Dear Doctor: How do I know if I have a penicillin allergy? I always tell doctors that, yes, I'm allergic to penicillin, because I think I remember a bad reaction from when I was a kid, but, honestly, I'm not sure. Does it even matter if I continue to avoid the penicillin family?
Dear Reader: Like all primary care physicians, we have a number of patients who check the "yes" box for penicillin allergies. It wasn't until we began a bit of background research into your interesting question, though, that we learned 10 percent of people in the United States think they're allergic to penicillin. But according to the Centers for Disease Control and Prevention, most of them are wrong. In fact, research shows that only 1 percent of the population in the U.S is truly allergic to penicillin. That means the chances that you're not actually allergic are high. (A bit more on that in a moment.)
Penicillin, which was discovered in 1928 and first came into general use in the 1940s, was heralded as a wonder drug. It was the first effective cure for bacterial infections ranging from earaches and sinus infections to strep, pneumonia and meningitis. Today the penicillin family of antibiotics, which are very targeted and quite affordable, remain the best treatment for a range of infections.
In addition, a recent study found that patients who were treated with broad-spectrum antibiotics because of a penicillin allergy had an increased risk of acquiring certain serious infections caused by antibiotic-resistant bacteria. So learning the truth about your suspected penicillin allergy is a good idea.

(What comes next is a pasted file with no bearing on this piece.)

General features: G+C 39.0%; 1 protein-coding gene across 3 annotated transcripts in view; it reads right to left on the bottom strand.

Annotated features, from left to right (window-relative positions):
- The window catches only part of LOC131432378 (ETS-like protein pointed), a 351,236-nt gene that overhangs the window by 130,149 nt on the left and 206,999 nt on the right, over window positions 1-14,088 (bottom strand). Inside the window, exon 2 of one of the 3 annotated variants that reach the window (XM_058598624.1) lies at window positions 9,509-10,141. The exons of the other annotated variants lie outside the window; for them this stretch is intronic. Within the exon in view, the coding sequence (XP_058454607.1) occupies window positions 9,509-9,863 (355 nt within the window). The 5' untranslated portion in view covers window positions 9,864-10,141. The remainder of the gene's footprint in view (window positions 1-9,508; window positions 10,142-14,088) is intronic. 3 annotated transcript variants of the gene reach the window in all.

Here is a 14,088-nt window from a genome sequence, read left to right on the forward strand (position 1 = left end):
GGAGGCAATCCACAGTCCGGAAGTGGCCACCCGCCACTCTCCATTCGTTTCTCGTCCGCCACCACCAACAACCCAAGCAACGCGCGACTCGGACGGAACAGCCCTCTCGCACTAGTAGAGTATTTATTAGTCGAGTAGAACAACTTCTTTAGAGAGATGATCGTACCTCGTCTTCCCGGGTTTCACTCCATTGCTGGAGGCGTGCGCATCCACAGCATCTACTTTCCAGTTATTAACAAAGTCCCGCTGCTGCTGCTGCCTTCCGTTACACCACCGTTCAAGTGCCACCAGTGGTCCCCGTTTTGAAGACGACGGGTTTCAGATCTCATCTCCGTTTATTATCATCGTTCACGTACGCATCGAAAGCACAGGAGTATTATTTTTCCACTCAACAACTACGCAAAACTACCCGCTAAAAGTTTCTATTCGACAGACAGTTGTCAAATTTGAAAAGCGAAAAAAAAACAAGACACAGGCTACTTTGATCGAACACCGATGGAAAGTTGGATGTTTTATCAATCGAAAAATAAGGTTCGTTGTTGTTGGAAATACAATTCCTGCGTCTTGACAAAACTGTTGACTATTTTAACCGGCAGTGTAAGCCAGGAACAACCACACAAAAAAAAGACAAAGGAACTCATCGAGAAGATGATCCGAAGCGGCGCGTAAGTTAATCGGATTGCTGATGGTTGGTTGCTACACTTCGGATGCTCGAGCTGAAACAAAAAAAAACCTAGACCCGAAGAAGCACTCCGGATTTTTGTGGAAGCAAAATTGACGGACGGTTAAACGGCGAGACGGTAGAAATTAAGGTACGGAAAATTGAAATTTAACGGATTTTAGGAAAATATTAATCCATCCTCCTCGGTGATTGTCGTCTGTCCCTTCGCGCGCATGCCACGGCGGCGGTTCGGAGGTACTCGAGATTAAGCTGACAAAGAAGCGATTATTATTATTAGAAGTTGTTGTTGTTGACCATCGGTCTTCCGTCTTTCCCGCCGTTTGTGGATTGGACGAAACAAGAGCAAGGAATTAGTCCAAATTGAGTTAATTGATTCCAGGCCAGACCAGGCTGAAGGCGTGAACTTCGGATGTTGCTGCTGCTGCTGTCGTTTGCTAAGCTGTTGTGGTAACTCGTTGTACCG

Symptoms of penicillin allergy include itching, rash, hives, wheezing, shortness of breath and fever. More severe is anaphylaxis, an acute allergic reaction that affects multiple body systems and can be life-threatening. Since some of these reactions can occur for reasons other than a dose of penicillin, you need to see an allergy specialist for a skin test that can give you a definitive answer. It typically begins with a check of your skin's reaction to a drop of a saline solution, which should not cause a reaction, and a drop of a histamine solution, which should cause itching and swelling similar to a mosquito bite. If your skin fails to react to the saline, but does react to the histamine, it means that you're able to react to a potential allergen. If your skin reacts to the saline, though, that means your skin is so sensitive that a test of potential allergens can't be accurately interpreted.
To test for a penicillin allergy, a drop of the antibiotic is placed on the skin, which is then scratched to allow penetration. If there is no reaction, this is followed by a small amount of penicillin being injected under the skin. If both of these tests are negative, a challenge dose of penicillin is administered to verify the results. If it turns out that you're one of the few who is truly allergic to penicillin, always let medical personnel know, and get a medical alert bracelet that identifies your drug allergy. Should your allergy be severe, carry emergency epinephrine in case of anaphylaxis or other severe reactions.
(Send your questions to firstname.lastname@example.org, or write: Ask the Doctors, c/o Media Relations, UCLA Health, 924 Westwood Blvd., Suite 350, Los Angeles, CA, 90095. Owing to the volume of mail, personal replies cannot be provided.)